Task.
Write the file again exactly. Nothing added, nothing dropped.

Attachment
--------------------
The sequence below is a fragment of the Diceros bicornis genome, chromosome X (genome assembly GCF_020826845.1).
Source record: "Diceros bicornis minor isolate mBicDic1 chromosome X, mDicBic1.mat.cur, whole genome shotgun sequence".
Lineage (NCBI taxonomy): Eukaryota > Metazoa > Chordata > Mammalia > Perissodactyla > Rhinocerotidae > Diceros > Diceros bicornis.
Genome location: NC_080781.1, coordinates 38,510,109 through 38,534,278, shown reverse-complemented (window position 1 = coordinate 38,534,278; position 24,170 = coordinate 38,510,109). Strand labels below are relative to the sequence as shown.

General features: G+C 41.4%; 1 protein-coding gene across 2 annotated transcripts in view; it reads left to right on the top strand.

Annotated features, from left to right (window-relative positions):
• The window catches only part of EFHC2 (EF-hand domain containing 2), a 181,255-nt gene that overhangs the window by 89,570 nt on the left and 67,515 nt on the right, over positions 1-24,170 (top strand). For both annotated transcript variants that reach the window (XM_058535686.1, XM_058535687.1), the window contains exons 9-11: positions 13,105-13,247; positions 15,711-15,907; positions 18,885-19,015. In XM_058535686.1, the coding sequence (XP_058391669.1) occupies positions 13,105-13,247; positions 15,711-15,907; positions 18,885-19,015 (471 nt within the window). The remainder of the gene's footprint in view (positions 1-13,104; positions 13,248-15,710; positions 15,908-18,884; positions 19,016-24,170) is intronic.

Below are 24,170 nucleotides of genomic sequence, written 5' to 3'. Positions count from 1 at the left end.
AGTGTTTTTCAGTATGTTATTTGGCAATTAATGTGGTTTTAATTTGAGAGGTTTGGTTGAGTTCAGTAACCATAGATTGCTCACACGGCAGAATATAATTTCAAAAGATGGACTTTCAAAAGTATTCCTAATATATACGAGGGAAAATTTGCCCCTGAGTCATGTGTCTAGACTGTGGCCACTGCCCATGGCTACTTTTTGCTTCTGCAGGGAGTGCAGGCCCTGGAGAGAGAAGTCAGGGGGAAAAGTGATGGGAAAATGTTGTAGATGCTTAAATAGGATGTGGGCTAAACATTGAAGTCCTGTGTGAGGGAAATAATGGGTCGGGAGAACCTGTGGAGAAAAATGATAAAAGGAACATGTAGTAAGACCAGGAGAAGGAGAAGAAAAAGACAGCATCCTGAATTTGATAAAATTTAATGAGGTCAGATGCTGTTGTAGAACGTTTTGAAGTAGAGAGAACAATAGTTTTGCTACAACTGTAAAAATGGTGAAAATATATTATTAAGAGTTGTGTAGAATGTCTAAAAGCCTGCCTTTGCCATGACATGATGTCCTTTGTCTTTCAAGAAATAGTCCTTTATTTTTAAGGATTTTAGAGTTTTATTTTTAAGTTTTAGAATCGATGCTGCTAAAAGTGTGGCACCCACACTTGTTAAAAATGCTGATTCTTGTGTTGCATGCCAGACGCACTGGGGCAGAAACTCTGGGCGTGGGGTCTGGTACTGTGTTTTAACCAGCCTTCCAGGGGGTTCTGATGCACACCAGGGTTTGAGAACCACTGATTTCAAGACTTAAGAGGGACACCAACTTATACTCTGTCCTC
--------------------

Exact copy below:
The sequence below is a fragment of the Diceros bicornis genome, chromosome X (genome assembly GCF_020826845.1).
Source record: "Diceros bicornis minor isolate mBicDic1 chromosome X, mDicBic1.mat.cur, whole genome shotgun sequence".
Lineage (NCBI taxonomy): Eukaryota > Metazoa > Chordata > Mammalia > Perissodactyla > Rhinocerotidae > Diceros > Diceros bicornis.
Genome location: NC_080781.1, coordinates 38,510,109 through 38,534,278, shown reverse-complemented (window position 1 = coordinate 38,534,278; position 24,170 = coordinate 38,510,109). Strand labels below are relative to the sequence as shown.

General features: G+C 41.4%; 1 protein-coding gene across 2 annotated transcripts in view; it reads left to right on the top strand.

Annotated features, from left to right (window-relative positions):
• The window catches only part of EFHC2 (EF-hand domain containing 2), a 181,255-nt gene that overhangs the window by 89,570 nt on the left and 67,515 nt on the right, over positions 1-24,170 (top strand). For both annotated transcript variants that reach the window (XM_058535686.1, XM_058535687.1), the window contains exons 9-11: positions 13,105-13,247; positions 15,711-15,907; positions 18,885-19,015. In XM_058535686.1, the coding sequence (XP_058391669.1) occupies positions 13,105-13,247; positions 15,711-15,907; positions 18,885-19,015 (471 nt within the window). The remainder of the gene's footprint in view (positions 1-13,104; positions 13,248-15,710; positions 15,908-18,884; positions 19,016-24,170) is intronic.

Below are 24,170 nucleotides of genomic sequence, written 5' to 3'. Positions count from 1 at the left end.
AGTGTTTTTCAGTATGTTATTTGGCAATTAATGTGGTTTTAATTTGAGAGGTTTGGTTGAGTTCAGTAACCATAGATTGCTCACACGGCAGAATATAATTTCAAAAGATGGACTTTCAAAAGTATTCCTAATATATACGAGGGAAAATTTGCCCCTGAGTCATGTGTCTAGACTGTGGCCACTGCCCATGGCTACTTTTTGCTTCTGCAGGGAGTGCAGGCCCTGGAGAGAGAAGTCAGGGGGAAAAGTGATGGGAAAATGTTGTAGATGCTTAAATAGGATGTGGGCTAAACATTGAAGTCCTGTGTGAGGGAAATAATGGGTCGGGAGAACCTGTGGAGAAAAATGATAAAAGGAACATGTAGTAAGACCAGGAGAAGGAGAAGAAAAAGACAGCATCCTGAATTTGATAAAATTTAATGAGGTCAGATGCTGTTGTAGAACGTTTTGAAGTAGAGAGAACAATAGTTTTGCTACAACTGTAAAAATGGTGAAAATATATTATTAAGAGTTGTGTAGAATGTCTAAAAGCCTGCCTTTGCCATGACATGATGTCCTTTGTCTTTCAAGAAATAGTCCTTTATTTTTAAGGATTTTAGAGTTTTATTTTTAAGTTTTAGAATCGATGCTGCTAAAAGTGTGGCACCCACACTTGTTAAAAATGCTGATTCTTGTGTTGCATGCCAGACGCACTGGGGCAGAAACTCTGGGCGTGGGGTCTGGTACTGTGTTTTAACCAGCCTTCCAGGGGGTTCTGATGCACACCAGGGTTTGAGAACCACTGATTTCAAGACTTAAGAGGGACACCAACTTATACTCTGTCCTC